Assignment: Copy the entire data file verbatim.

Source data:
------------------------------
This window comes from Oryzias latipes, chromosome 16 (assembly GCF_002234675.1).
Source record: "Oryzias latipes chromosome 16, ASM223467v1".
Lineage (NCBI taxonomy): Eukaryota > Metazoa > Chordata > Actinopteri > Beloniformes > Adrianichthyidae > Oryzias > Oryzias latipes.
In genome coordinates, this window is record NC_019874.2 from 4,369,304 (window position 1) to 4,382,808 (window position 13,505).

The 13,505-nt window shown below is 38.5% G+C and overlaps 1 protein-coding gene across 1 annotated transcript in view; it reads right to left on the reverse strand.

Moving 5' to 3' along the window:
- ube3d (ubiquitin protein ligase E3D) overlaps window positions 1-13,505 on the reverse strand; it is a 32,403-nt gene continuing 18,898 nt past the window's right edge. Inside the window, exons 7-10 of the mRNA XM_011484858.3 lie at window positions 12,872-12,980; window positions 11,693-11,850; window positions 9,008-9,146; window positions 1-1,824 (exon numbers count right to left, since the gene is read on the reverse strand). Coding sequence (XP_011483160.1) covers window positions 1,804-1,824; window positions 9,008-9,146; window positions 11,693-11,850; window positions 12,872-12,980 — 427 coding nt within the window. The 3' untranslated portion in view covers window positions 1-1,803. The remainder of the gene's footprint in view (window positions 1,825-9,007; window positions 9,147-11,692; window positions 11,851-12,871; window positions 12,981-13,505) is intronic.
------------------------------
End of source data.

This window comes from Oryzias latipes, chromosome 16 (assembly GCF_002234675.1).
Source record: "Oryzias latipes chromosome 16, ASM223467v1".
Lineage (NCBI taxonomy): Eukaryota > Metazoa > Chordata > Actinopteri > Beloniformes > Adrianichthyidae > Oryzias > Oryzias latipes.
In genome coordinates, this window is record NC_019874.2 from 4,369,304 (window position 1) to 4,382,808 (window position 13,505).

The 13,505-nt window shown below is 38.5% G+C and overlaps 1 protein-coding gene across 1 annotated transcript in view; it reads right to left on the reverse strand.

Moving 5' to 3' along the window:
- ube3d (ubiquitin protein ligase E3D) overlaps window positions 1-13,505 on the reverse strand; it is a 32,403-nt gene continuing 18,898 nt past the window's right edge. Inside the window, exons 7-10 of the mRNA XM_011484858.3 lie at window positions 12,872-12,980; window positions 11,693-11,850; window positions 9,008-9,146; window positions 1-1,824 (exon numbers count right to left, since the gene is read on the reverse strand). Coding sequence (XP_011483160.1) covers window positions 1,804-1,824; window positions 9,008-9,146; window positions 11,693-11,850; window positions 12,872-12,980 — 427 coding nt within the window. The 3' untranslated portion in view covers window positions 1-1,803. The remainder of the gene's footprint in view (window positions 1,825-9,007; window positions 9,147-11,692; window positions 11,851-12,871; window positions 12,981-13,505) is intronic.